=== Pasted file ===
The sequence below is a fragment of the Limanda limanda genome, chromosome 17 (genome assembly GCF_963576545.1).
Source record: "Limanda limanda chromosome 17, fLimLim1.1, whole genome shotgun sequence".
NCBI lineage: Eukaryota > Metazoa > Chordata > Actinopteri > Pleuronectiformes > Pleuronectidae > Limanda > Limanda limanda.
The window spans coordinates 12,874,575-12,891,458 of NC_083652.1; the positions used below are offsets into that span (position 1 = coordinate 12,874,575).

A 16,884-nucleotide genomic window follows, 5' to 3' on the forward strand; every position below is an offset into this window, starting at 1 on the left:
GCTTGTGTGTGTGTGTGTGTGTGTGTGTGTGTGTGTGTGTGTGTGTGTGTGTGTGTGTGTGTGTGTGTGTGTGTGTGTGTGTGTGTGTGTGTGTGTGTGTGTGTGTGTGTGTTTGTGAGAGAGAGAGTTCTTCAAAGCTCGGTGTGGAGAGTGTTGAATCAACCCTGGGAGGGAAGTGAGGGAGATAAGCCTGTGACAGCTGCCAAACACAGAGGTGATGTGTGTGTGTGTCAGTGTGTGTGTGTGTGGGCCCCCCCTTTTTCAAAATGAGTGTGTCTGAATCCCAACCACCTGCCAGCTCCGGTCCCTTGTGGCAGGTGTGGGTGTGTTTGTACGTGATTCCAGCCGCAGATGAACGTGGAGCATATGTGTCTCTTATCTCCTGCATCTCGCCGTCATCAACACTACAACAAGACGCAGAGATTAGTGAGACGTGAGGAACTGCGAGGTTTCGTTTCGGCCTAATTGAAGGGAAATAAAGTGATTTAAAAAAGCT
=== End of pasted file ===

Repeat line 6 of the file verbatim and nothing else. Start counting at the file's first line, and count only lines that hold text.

GCTTGTGTGTGTGTGTGTGTGTGTGTGTGTGTGTGTGTGTGTGTGTGTGTGTGTGTGTGTGTGTGTGTGTGTGTGTGTGTGTGTGTGTGTGTGTGTGTGTGTGTGTGTGTGTTTGTGAGAGAGAGAGTTCTTCAAAGCTCGGTGTGGAGAGTGTTGAATCAACCCTGGGAGGGAAGTGAGGGAGATAAGCCTGTGACAGCTGCCAAACACAGAGGTGATGTGTGTGTGTGTCAGTGTGTGTGTGTGTGGGCCCCCCCTTTTTCAAAATGAGTGTGTCTGAATCCCAACCACCTGCCAGCTCCGGTCCCTTGTGGCAGGTGTGGGTGTGTTTGTACGTGATTCCAGCCGCAGATGAACGTGGAGCATATGTGTCTCTTATCTCCTGCATCTCGCCGTCATCAACACTACAACAAGACGCAGAGATTAGTGAGACGTGAGGAACTGCGAGGTTTCGTTTCGGCCTAATTGAAGGGAAATAAAGTGATTTAAAAAAGCT